Rural Missouri Magazine

Look for the dinosaur
Stanberry welder has an eye for art

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by Erin Stubblefield

Mark Jensen has been welding for 20 years. While he always has used his craftsmanship for creative purposes, he only recently started welding large animal sculptures, such as the Holstein cattle that “graze” outside Jensen Manufacturing with the rest of his sculptures.

Mark Jensen never has trouble giving directions to his shop. His instructions to everyone are the same: Look for the dinosaur.

This welder from the northwest Missouri town of Stanberry uses his craftsmanship to turn metal debris into quirky gems. In front of his shop sits a scrap metal “dino-sculpture” that is hard to miss.

Mark, owner of Jensen Manufacturing, shapes and welds old washing machines, cream cans, combine parts — essentially any and all scrap materials — into metal works of art.

A herd of Holstein cattle made of fuel oil barrels and cream cans graze on the lawn in front of his business, and closer to his work shed sits a small replica of the town’s water tower, a model of an oil pumpjack and many more scrap novelties.

Mark’s most recent project is a bald eagle, made from parts of a dryer, to accompany another produced from a washing machine.

It's hard to miss the Mark's metal "dino-sculpture" when passing his business on Highway 136.

The welding exhibition attracts attention from locals and Highway 136 travelers alike, many of whom ask to take pictures on the animal sculptures and offer to purchase his yard ornaments.

While Mark’s personal collection isn’t for sale, he takes orders from people wanting a sculpture of their own.

“I don’t want to sell mine because when you use scrap metal, you can’t build the same thing twice,” he explains. “Many of the pieces are hard to come by, and for some that would mean tearing a whole combine apart.”

Unlike most sculptors, Mark does not classify himself as an artist. It’s purely a creative outlet that arose out of curiosity and challenges given to him by others.

The steel feathers on his bald eagles, the horse’s mane made entirely from sheered metal and the elaborate elk antlers are markings of a skilled welder, but Mark has not always been a craftsman. In his early years, he was a farmer, just like his father.

He shifted toward welding to earn a living 20 years ago. With no experience in the trade, Mark picked up a job making car haulers from scratch. He grew to love the craft, and by the age of 35, he was the owner of Jensen Manufacturing.

Five years ago, he started dabbling in the creative realm upon customer request. It started with commissioned projects such as yard signage and the mold breaker ­­­— a large tractor made entirely of flat sheet metal.

This project started with a customer bringing in a rotten piece of plywood shaped into a tractor and asking him to form a metal replica.

Mark Jensen does not limit his artwork to farm animals. Mythical beasts such as dragons find their way to his lawn.

Mark has sculpted several more flat sheet tractors since his dry run, and now he makes one every year for the Heart of America Tractor Cruise auction in Stanberry.

He makes each a little different, and the flat sheet tractor hanging over his office, which serves as his pattern, is accented in red metal and has a manure spreader attached.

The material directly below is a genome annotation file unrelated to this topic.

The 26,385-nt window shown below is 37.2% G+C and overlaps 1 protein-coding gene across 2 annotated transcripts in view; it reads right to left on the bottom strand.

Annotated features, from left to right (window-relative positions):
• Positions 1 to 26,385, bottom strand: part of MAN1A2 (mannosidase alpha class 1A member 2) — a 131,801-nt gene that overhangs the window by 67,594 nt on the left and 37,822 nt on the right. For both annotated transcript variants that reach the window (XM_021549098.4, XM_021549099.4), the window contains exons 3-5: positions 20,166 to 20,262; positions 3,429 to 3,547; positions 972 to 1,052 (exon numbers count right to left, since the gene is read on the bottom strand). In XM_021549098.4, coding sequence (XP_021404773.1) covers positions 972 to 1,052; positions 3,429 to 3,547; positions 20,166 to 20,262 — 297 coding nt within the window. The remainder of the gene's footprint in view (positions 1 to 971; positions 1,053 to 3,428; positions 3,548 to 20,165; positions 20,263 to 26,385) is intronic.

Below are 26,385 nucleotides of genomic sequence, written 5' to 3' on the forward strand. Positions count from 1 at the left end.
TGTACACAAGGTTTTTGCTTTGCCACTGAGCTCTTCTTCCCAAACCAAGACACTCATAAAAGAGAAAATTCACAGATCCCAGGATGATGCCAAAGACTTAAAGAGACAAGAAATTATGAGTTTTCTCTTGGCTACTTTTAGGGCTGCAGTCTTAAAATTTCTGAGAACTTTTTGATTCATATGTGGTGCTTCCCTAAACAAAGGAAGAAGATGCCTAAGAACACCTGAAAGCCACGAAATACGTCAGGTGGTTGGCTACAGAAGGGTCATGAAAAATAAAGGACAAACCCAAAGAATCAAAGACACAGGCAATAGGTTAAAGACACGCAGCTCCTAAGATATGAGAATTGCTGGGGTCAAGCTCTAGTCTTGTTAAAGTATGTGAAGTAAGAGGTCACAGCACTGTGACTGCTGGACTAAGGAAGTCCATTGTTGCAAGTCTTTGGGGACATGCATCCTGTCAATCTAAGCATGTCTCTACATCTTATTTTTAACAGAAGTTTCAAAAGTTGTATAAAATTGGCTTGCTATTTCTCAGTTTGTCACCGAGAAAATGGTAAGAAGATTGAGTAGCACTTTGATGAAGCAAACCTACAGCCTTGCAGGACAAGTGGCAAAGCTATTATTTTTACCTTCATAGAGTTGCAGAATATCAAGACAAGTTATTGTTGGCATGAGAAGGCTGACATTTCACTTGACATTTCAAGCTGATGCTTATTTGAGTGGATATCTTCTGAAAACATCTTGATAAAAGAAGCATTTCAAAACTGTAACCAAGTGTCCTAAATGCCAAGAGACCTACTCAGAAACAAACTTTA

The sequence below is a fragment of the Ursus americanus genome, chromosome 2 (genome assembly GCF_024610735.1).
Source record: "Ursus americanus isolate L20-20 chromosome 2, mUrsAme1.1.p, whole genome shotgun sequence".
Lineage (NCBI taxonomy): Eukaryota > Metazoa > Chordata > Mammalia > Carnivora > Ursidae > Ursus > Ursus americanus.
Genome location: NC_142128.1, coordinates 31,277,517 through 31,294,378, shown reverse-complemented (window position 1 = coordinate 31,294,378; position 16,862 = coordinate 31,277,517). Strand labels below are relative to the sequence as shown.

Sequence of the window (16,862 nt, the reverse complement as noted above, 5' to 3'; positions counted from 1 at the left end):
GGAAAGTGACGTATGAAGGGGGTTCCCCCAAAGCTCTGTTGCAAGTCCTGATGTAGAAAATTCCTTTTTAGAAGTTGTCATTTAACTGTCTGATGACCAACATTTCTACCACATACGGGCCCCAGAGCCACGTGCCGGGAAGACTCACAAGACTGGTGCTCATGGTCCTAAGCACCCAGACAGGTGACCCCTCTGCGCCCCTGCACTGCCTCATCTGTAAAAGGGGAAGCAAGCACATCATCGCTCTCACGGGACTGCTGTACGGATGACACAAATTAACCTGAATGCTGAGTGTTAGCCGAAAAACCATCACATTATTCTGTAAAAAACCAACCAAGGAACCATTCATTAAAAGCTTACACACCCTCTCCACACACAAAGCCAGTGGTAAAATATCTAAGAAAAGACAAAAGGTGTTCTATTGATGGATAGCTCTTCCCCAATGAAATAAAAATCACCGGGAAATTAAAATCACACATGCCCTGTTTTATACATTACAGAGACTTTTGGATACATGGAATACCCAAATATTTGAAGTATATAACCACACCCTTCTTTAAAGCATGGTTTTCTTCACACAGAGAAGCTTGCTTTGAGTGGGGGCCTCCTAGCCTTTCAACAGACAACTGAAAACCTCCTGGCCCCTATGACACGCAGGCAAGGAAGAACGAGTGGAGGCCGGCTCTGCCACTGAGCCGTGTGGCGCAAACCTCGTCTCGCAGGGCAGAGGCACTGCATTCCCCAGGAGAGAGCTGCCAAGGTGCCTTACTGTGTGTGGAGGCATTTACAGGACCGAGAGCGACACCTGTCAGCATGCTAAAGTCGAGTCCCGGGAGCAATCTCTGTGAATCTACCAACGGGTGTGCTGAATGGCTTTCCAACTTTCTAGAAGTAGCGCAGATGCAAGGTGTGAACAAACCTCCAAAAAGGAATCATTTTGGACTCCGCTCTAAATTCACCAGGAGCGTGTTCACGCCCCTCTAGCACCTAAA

But Mark’s welding innovation expanded beyond commissioned projects. Like his father, who constructed a large, wooden totem pole several years before, he enjoys working on projects that are “out of the ordinary,” and for the past eight years, he has been building metal sculptures.

Initially, he built an oil pumpjack, a smaller version of Stanberry’s water tower and a metal reproduction of his father’s totem pole.

Mark has impressed many customers, locals and travelers with his miniature metal replicas, but his large animal sculptures draw the most roadside attention.

Two years ago, he welded, and his niece painted, his first Holstein. Since then, he has built a an entire herd.

Drivers passing on the highway began asking Mark if they could sit on the cattle for pictures. One of his most memorable travelers was an old couple who could hardly walk but insisted on sitting on the large fuel barrel bodies for a picture. “It really made my day,” he says. “The older man had to prop himself against the other cow just to take the picture.”

Many of the passers-by offer to purchase the works, but out of the entire “herd,” he has only managed to part with the two he sold to Iowa’s Graceland University.

The sculptures’ popularity encouraged Mark to expand his collection, which has snowballed in the past two years.

The row of metal sculptures in front of Mark's shop is a magnet for passing shutterbugs who stop to take pictures with the metal creations.

Some of the pieces used for his work are salvaged farm equipment, purchases from antique stores or scrap metal given to him.

The legs for his spider, for example, were built from old hay forks furnished by a customer. With materials found in unexpected places, each sculpture has a unique origin and story behind its creation, but most of the time, Mark’s projects start a vision.

“You’ve got to let the imagination flow,” he says about working with metals. “When I come across a piece that resembles something, I save it to eventually make what it looks like.”

Jensen Manufacturing is located north of Stanberry on U.S. Hwy 136. Contact Mark at 660-783-0055.

Erin Stubblefied is Rural Missouri's 2010 summer intern.

Rural Missouri | June 2020 Issue

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